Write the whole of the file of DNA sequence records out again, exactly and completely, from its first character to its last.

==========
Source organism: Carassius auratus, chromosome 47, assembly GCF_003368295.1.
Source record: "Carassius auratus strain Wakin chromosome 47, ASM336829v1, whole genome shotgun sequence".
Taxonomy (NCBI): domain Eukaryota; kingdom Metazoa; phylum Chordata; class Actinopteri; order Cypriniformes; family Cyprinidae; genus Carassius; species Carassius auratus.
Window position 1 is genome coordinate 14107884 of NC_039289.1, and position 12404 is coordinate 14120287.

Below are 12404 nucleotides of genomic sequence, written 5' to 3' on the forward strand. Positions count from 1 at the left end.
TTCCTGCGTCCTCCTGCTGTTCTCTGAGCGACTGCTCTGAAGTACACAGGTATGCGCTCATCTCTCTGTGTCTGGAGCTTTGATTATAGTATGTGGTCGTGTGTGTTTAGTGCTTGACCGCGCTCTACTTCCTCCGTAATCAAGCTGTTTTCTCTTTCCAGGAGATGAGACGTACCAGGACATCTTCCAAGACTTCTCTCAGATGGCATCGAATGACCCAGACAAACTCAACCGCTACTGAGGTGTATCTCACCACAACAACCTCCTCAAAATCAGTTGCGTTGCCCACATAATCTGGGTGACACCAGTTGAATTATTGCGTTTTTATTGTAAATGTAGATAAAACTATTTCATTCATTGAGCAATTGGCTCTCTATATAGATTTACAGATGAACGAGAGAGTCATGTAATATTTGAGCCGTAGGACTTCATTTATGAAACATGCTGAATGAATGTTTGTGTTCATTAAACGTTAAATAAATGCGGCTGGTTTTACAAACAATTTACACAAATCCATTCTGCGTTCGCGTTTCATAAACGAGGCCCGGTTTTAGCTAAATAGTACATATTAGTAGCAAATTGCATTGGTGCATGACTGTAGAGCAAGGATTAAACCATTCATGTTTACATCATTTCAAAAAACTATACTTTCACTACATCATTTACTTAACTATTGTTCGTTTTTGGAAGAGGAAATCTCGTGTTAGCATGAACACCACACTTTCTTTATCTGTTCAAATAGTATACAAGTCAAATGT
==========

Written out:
Source organism: Carassius auratus, chromosome 47, assembly GCF_003368295.1.
Source record: "Carassius auratus strain Wakin chromosome 47, ASM336829v1, whole genome shotgun sequence".
Taxonomy (NCBI): domain Eukaryota; kingdom Metazoa; phylum Chordata; class Actinopteri; order Cypriniformes; family Cyprinidae; genus Carassius; species Carassius auratus.
Window position 1 is genome coordinate 14107884 of NC_039289.1, and position 12404 is coordinate 14120287.

Below are 12404 nucleotides of genomic sequence, written 5' to 3' on the forward strand. Positions count from 1 at the left end.
TTCCTGCGTCCTCCTGCTGTTCTCTGAGCGACTGCTCTGAAGTACACAGGTATGCGCTCATCTCTCTGTGTCTGGAGCTTTGATTATAGTATGTGGTCGTGTGTGTTTAGTGCTTGACCGCGCTCTACTTCCTCCGTAATCAAGCTGTTTTCTCTTTCCAGGAGATGAGACGTACCAGGACATCTTCCAAGACTTCTCTCAGATGGCATCGAATGACCCAGACAAACTCAACCGCTACTGAGGTGTATCTCACCACAACAACCTCCTCAAAATCAGTTGCGTTGCCCACATAATCTGGGTGACACCAGTTGAATTATTGCGTTTTTATTGTAAATGTAGATAAAACTATTTCATTCATTGAGCAATTGGCTCTCTATATAGATTTACAGATGAACGAGAGAGTCATGTAATATTTGAGCCGTAGGACTTCATTTATGAAACATGCTGAATGAATGTTTGTGTTCATTAAACGTTAAATAAATGCGGCTGGTTTTACAAACAATTTACACAAATCCATTCTGCGTTCGCGTTTCATAAACGAGGCCCGGTTTTAGCTAAATAGTACATATTAGTAGCAAATTGCATTGGTGCATGACTGTAGAGCAAGGATTAAACCATTCATGTTTACATCATTTCAAAAAACTATACTTTCACTACATCATTTACTTAACTATTGTTCGTTTTTGGAAGAGGAAATCTCGTGTTAGCATGAACACCACACTTTCTTTATCTGTTCAAATAGTATACAAGTCAAATGT